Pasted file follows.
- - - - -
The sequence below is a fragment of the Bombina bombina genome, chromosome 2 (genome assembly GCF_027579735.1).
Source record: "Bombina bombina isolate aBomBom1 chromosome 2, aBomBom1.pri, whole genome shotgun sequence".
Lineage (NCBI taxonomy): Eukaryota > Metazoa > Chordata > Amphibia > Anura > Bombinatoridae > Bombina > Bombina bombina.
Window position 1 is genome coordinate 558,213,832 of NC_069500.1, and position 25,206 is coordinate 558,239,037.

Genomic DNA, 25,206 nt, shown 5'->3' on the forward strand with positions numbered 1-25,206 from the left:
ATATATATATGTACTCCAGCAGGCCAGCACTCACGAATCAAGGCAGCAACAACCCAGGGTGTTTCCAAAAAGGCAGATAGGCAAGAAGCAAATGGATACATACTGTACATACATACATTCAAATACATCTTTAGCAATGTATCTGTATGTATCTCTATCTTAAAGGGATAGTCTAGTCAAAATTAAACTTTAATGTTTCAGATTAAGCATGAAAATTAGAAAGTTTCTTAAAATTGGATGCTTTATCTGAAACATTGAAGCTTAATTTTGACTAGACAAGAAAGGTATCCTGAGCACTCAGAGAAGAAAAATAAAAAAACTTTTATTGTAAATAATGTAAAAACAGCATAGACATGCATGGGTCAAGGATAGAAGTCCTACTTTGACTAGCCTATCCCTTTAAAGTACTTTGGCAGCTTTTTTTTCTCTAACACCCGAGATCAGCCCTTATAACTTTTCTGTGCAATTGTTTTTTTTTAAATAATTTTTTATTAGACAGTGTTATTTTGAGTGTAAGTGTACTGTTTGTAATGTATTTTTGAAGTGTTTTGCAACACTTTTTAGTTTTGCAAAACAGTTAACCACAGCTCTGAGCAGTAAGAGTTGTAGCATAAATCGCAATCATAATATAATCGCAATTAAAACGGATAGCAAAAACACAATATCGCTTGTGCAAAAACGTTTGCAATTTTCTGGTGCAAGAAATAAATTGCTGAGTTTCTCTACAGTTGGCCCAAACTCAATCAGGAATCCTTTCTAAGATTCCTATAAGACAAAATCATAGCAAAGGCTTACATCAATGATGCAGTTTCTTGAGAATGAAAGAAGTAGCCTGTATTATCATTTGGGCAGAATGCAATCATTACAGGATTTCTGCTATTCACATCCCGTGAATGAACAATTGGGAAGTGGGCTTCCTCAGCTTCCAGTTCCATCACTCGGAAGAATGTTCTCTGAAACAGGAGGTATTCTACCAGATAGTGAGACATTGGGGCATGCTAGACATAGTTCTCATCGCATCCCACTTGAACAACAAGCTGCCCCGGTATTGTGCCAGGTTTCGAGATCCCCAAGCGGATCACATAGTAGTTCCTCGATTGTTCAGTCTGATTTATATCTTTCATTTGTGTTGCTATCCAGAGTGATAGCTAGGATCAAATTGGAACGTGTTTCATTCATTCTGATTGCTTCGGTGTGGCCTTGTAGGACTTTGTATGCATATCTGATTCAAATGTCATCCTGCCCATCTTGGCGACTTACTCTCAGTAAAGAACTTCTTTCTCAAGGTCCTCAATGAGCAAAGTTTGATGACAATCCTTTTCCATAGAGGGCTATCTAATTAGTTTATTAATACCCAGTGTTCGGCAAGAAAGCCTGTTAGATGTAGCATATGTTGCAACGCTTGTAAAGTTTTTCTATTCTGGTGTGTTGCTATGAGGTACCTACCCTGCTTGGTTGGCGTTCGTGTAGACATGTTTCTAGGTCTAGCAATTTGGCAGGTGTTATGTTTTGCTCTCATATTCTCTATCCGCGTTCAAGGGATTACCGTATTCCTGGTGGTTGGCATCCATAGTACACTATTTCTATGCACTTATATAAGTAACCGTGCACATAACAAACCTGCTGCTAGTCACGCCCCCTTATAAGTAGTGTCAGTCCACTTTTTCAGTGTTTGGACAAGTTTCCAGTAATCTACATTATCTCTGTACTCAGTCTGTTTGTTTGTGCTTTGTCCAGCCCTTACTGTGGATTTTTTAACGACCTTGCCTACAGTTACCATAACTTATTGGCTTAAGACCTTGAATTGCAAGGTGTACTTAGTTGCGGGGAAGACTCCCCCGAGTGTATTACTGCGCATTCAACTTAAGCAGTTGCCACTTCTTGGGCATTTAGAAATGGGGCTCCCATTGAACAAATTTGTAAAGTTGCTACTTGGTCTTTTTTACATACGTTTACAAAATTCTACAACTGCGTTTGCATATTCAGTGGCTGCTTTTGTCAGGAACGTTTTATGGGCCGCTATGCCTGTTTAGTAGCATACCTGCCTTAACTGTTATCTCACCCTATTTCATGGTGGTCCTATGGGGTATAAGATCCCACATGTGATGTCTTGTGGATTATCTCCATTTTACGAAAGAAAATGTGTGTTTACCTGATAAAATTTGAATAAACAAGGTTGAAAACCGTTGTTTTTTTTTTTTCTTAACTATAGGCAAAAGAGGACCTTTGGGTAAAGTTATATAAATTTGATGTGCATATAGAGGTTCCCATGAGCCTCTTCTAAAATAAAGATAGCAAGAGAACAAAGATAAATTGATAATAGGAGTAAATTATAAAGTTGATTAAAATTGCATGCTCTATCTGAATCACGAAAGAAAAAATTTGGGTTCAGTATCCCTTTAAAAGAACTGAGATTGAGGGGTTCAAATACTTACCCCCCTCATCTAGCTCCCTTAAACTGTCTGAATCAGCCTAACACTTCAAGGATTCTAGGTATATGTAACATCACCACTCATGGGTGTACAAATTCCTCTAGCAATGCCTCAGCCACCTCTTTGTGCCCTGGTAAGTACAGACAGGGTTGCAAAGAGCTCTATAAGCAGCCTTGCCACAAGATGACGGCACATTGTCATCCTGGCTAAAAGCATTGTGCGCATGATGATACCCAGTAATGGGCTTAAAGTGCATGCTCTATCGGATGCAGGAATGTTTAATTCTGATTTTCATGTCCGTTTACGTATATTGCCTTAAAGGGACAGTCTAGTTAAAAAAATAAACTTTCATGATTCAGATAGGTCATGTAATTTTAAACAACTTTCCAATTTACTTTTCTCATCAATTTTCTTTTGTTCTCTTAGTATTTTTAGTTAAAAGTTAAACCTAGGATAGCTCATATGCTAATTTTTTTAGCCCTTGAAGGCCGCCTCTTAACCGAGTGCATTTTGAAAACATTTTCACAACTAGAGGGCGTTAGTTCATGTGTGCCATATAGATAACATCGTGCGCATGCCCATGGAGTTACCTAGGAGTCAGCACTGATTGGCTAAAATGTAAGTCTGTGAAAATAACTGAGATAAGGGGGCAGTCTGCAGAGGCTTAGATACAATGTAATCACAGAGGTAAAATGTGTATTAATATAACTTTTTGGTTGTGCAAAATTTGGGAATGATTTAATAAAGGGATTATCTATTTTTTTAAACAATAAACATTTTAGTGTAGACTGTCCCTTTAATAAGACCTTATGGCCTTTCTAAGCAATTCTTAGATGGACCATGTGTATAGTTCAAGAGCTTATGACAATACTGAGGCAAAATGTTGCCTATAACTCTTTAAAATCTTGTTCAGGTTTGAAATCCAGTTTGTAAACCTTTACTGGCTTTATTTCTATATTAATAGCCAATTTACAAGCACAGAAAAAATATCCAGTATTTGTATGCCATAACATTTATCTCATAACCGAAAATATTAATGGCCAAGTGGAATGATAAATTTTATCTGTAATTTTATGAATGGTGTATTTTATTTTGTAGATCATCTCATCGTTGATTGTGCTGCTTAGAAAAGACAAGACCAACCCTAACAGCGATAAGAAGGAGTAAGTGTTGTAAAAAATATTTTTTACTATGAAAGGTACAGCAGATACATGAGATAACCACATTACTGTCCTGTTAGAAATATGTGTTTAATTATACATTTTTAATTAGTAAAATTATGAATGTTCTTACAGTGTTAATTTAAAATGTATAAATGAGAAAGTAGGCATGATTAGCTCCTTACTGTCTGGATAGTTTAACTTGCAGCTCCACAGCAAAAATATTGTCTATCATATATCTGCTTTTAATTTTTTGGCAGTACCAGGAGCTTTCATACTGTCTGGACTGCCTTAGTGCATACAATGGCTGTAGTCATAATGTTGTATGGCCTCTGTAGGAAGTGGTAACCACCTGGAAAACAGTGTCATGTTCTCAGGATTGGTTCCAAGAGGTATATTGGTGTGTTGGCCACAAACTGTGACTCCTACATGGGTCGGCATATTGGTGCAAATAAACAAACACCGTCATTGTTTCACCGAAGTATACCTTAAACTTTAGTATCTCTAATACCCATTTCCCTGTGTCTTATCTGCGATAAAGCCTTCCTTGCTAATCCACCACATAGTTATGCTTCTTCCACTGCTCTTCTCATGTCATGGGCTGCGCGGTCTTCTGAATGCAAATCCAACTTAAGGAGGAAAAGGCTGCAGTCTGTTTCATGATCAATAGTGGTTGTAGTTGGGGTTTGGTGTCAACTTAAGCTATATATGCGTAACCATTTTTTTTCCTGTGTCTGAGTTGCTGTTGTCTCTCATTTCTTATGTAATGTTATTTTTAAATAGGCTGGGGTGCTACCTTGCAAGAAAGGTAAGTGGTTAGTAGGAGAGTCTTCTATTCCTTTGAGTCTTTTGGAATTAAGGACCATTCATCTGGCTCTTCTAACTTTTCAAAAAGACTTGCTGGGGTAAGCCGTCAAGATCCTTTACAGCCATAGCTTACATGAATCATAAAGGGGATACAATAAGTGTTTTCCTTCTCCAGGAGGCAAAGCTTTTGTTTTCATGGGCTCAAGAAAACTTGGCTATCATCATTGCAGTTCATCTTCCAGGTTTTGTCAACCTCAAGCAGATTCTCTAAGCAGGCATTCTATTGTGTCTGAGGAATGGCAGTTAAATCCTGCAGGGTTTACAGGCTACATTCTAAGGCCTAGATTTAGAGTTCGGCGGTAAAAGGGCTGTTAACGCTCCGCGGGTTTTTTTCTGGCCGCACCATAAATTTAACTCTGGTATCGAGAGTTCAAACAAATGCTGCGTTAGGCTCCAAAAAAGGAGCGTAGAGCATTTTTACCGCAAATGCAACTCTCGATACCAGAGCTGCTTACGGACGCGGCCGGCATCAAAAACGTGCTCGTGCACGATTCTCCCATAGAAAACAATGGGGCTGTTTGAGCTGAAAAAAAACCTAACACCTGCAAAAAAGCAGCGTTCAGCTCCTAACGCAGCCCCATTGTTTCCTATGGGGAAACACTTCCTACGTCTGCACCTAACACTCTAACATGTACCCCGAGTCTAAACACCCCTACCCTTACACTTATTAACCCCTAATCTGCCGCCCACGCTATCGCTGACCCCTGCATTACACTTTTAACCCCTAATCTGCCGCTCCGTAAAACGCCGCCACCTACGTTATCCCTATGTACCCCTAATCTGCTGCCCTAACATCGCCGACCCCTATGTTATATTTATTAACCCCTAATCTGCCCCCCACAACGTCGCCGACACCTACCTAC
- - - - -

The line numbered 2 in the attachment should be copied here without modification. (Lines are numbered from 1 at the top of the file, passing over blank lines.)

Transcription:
Source record: "Bombina bombina isolate aBomBom1 chromosome 2, aBomBom1.pri, whole genome shotgun sequence".